Currently, laser sources used in DWDM systems are exclusively of the single-wavelength variety. Distributed Feed-Back (DFB) lasers, Fabry-Perot lasers and ring lasers are some of the main technologies. Each wavelength supported in the system has a dedicated laser and its ancillary electronics. In the last few years and still today, the majority of lasers used are capable of emitting light only at a fixed wavelength. Increasingly, however, designs are making use of tunable wavelength lasers, which have broader spectral range and can operate at any point within that range. The primary drawback of both of these devices, however, is the sheer number that is required to satisfy high channel count systems proposed for the future optical network. At the same time, it is important to be able to lock the center wavelength of each laser source to a specific wavelength. This is mainly due to the fact that if there is any drift in the wavelength of a laser, it can interfere with the adjacent wavelength channel. This fact imposes a practical limitation on the number of discrete laser sources that may be placed in a very tightly spaced wavelength channel system providing a large number of channels. As a result, a multi-wavelength laser source that can provide an efficient and simple wavelength locking, system is highly desirable.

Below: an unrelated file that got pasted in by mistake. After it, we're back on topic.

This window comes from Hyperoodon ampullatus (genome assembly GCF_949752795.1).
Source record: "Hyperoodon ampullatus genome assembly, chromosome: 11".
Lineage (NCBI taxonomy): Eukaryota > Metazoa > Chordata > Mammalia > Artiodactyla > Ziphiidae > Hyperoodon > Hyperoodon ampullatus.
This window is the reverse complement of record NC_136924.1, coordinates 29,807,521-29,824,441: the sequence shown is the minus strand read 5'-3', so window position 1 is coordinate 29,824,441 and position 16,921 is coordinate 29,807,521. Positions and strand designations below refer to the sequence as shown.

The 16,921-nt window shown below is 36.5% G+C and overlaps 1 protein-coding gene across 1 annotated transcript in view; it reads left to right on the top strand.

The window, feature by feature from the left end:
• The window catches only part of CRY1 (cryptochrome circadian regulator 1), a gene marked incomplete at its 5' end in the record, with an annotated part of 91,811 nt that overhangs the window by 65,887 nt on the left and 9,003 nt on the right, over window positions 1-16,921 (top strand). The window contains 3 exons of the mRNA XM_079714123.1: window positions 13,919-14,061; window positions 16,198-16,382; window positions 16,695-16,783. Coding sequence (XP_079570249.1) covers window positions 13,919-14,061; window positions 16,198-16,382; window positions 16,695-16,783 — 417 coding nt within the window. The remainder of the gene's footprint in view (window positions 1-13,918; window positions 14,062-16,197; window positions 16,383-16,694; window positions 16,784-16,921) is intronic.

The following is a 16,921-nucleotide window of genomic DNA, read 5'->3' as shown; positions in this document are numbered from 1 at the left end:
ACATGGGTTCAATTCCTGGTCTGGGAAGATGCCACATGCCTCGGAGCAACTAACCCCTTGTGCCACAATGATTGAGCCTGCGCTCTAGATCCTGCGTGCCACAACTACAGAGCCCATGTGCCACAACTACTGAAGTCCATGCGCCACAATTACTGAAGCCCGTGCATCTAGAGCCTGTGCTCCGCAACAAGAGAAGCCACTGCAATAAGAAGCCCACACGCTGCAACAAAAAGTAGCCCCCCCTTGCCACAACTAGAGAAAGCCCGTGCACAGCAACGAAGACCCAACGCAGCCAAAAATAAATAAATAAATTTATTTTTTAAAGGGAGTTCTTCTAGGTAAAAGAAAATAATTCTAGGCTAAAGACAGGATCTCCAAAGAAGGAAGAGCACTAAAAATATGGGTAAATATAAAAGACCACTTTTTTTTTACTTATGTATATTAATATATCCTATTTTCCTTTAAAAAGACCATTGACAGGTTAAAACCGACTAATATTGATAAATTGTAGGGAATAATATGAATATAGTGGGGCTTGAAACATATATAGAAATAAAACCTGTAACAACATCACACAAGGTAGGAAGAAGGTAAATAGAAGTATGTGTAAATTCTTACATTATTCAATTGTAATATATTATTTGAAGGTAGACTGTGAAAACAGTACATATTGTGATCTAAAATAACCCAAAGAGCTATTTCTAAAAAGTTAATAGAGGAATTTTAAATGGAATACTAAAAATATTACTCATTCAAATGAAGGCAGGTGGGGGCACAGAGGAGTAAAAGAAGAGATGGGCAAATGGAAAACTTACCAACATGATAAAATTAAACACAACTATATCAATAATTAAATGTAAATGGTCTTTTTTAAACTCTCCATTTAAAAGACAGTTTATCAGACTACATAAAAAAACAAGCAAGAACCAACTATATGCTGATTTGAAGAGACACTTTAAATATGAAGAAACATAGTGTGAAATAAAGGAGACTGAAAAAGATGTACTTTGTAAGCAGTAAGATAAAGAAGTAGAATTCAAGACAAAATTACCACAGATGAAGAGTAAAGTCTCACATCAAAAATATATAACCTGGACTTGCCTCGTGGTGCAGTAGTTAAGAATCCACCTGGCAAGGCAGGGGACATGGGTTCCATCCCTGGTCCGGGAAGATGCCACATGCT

This invention provides a novel design which provides simultaneously a number of wavelength channels. The present design requires only a single wavelength locking mechanism to tune and lock the entire set of channels to the ITU standard grid. Furthermore, the present system is able to provide wavelength channels in all three S, C and L bands.